I have four children who have graduated from our home school, and three more to go. Over the years I have seen many different home schooling trends, and one that crops up frequently, and is very appealing to many home school families is the idea that home schoolers can get their college degree, or at least a few college course, out of the way while they are still in high school. And it is true, you can do this, but there are some things you need to be careful of before you waste a lot of time and money…
1. Some courses will not count towards your student’s major.
Course like Algebra and Trigonometry are expected to be taken in high school. Yes, they are offered by many colleges for those who need a refresher, but they may not count towards the major your student is pursuing. For example, if your child wishes to go into an engineering field, they will be expected to take Calculus their freshman year. It will not be necessary to have college credits in Algebra for this degree. Check to see what your child will need, and do not enroll them in courses that will not count towards their major, unless you are unable to teach it yourself. By paying for this course you may be throwing money away.
2. Some courses do not transfer to other colleges.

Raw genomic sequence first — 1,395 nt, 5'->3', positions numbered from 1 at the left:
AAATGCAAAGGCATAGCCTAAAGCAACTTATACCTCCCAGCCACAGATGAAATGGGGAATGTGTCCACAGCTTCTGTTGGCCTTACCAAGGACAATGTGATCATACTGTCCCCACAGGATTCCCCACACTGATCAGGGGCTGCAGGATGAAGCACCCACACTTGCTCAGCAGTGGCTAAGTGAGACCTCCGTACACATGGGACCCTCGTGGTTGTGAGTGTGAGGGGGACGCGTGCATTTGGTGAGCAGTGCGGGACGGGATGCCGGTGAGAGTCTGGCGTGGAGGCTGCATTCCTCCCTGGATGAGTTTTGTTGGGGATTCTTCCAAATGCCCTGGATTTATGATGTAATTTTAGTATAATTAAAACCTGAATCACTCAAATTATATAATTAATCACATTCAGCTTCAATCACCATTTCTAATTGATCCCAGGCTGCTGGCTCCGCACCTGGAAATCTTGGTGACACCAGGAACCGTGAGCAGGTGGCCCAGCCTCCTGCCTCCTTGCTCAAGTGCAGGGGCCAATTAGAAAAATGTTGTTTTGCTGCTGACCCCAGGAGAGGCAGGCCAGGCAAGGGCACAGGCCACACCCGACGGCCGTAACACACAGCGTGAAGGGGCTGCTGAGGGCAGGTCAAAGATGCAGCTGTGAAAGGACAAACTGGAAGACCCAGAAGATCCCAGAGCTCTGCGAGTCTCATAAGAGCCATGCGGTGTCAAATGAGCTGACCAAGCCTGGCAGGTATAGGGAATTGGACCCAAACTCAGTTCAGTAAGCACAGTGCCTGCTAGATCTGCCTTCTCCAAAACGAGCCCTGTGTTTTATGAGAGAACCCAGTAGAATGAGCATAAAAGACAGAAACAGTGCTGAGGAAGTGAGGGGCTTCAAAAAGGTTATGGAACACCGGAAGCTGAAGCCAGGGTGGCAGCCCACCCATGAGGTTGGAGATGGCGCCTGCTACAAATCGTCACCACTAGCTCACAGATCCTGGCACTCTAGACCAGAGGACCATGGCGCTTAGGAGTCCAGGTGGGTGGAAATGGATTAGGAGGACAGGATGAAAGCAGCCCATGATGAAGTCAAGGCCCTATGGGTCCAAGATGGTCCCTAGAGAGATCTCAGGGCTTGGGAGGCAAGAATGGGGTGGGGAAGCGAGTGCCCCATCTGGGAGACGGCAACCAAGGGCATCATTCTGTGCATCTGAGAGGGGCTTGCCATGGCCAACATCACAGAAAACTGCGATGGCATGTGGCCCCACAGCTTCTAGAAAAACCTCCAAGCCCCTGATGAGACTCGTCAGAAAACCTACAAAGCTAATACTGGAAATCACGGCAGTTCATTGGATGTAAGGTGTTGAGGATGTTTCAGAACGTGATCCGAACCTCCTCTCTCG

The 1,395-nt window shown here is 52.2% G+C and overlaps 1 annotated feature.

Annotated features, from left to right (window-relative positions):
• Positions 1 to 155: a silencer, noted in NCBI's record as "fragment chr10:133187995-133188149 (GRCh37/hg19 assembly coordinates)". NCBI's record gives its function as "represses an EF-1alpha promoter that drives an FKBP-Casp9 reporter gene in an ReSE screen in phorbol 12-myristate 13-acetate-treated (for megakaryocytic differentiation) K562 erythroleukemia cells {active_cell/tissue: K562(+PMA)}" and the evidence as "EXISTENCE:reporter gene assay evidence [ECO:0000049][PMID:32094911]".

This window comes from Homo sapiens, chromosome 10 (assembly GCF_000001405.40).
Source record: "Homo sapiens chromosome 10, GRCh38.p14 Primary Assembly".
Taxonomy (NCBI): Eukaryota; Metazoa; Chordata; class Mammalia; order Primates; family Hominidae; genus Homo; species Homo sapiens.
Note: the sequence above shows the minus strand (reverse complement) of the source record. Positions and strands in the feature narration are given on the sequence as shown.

In the New Mexico state college system all courses transfer to all other colleges in the system, but the grades for those course do not. If you are looking to bolster your student’s GPA by taking courses elsewhere, this will not help. Further, many colleges will only except transfer credits for general education course (gen. eds.) and you must take most, if not all, the courses for your major at the college you plan to graduate from.
3. Some colleges do not recognize the accreditation of the college your student enrolled in.
Colleges do not have to accept courses from another college. Make sure the courses fully transfer to the college of your choice before you enroll.
4. Some colleges limit the amount of transfer credit they are willing to accept.
Your student may have 30 hours of college credit, but if the college only recognizes 15 of those hours, that is what they will receive credit for.
5. Some degrees are only recognized by certain organizations.
One of my friend’s children received her teaching degree from a Christian college. This degree was not accepted in the state they lived in, and was only good at Christian schools that recognized this college as having a valid program. This limited her daughter’s options for employment.
Another friend’s child received his degree in ministry at 18. He will be pursuing his masters and is hoping to become a pastor. This is good. Most pastoral search committees are only interested in your knowledge, and not where your degree came from. Unfortunately some Bible colleges are not recognized by other Bible colleges, and you may not qualify for their master’s program, or to be hired as a professor (even if you have obtained a PhD) if you do not have a degree from a college they approve of. Many colleges who allow a student to start college as a freshman in high school have a tendency to not be recognized by other colleges.